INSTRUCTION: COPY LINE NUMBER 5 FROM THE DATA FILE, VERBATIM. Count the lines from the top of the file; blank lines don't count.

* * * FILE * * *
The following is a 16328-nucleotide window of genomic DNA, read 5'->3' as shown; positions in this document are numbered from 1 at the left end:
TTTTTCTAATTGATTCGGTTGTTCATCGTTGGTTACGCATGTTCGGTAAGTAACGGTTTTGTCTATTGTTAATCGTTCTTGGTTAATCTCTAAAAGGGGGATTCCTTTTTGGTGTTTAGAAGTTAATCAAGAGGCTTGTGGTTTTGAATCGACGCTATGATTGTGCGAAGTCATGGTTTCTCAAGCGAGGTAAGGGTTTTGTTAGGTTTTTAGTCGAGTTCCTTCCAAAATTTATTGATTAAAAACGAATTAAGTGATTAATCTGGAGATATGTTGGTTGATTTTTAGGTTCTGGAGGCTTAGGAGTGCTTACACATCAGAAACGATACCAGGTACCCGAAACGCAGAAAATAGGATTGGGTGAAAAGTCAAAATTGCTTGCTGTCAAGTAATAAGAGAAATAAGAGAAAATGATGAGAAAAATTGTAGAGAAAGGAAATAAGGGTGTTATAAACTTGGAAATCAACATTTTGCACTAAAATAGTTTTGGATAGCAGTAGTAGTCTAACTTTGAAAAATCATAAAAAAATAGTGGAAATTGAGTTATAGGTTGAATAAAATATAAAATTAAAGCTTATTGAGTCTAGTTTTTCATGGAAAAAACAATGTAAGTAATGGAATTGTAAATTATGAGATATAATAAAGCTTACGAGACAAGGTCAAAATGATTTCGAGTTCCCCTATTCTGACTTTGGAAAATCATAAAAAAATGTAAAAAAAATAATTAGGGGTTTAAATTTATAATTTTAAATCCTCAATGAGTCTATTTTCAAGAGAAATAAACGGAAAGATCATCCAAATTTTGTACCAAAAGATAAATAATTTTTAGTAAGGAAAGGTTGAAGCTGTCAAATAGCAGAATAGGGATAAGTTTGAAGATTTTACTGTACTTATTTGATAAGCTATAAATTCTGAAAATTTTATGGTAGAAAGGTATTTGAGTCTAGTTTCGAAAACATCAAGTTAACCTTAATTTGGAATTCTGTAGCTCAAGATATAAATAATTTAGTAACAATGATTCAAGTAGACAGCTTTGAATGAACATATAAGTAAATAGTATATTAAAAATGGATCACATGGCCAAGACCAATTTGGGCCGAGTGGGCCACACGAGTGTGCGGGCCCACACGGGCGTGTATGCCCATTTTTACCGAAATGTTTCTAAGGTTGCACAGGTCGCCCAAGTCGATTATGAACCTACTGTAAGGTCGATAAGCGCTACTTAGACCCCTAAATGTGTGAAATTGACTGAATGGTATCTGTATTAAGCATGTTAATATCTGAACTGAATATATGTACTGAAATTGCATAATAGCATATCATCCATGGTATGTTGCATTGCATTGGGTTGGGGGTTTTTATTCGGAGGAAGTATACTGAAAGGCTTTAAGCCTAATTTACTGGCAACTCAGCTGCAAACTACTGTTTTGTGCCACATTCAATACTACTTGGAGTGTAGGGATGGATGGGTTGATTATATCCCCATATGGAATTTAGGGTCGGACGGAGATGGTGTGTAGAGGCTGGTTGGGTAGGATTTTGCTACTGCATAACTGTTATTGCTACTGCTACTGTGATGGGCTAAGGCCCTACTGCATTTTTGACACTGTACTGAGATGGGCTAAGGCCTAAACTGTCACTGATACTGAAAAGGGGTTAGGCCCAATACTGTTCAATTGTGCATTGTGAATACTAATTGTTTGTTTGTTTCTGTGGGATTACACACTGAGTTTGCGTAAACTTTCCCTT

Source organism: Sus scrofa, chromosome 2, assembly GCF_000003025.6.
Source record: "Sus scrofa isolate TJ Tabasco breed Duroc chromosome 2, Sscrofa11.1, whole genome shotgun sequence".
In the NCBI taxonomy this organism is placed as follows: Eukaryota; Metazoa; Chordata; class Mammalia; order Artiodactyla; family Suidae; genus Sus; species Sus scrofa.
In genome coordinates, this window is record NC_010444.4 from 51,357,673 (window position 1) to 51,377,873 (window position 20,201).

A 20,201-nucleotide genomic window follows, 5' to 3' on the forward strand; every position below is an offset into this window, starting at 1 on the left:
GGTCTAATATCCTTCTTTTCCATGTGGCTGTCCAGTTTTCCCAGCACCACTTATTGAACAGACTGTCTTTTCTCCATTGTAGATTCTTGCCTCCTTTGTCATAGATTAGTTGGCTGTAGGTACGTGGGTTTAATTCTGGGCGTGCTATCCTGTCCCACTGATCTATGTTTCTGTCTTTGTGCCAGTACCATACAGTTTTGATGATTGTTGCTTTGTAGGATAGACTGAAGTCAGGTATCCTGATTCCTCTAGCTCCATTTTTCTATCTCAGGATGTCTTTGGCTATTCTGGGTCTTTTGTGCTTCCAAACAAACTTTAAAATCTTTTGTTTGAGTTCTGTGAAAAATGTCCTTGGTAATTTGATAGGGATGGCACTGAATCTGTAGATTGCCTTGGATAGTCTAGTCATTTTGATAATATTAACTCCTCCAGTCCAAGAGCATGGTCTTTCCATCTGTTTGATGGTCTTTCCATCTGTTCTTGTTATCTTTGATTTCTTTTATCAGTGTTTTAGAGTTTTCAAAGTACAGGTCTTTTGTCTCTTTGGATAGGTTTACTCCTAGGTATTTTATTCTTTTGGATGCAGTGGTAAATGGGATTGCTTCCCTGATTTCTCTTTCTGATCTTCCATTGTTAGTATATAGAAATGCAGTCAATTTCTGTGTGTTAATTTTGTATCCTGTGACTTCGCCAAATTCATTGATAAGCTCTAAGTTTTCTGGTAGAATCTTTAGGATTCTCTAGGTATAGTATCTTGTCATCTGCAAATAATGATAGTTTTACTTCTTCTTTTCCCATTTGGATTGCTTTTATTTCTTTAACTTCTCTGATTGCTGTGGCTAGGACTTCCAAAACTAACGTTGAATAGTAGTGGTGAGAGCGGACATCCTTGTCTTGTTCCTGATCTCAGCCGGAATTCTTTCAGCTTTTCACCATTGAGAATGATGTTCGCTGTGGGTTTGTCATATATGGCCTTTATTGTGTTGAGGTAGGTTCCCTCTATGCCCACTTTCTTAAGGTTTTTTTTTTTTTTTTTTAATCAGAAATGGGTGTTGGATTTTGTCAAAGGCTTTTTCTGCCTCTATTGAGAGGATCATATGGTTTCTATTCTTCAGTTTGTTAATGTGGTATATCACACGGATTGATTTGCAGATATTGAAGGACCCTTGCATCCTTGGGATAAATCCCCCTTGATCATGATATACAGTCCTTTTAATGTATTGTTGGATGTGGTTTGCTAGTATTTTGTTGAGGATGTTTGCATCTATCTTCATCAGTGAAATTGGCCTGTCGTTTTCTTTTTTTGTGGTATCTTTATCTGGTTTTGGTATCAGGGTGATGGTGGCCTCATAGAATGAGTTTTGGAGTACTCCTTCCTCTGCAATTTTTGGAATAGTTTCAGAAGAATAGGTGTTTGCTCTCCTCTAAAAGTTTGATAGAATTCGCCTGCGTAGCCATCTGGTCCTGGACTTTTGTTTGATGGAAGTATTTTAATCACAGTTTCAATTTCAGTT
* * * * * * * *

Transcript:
In the NCBI taxonomy this organism is placed as follows: Eukaryota; Metazoa; Chordata; class Mammalia; order Artiodactyla; family Suidae; genus Sus; species Sus scrofa.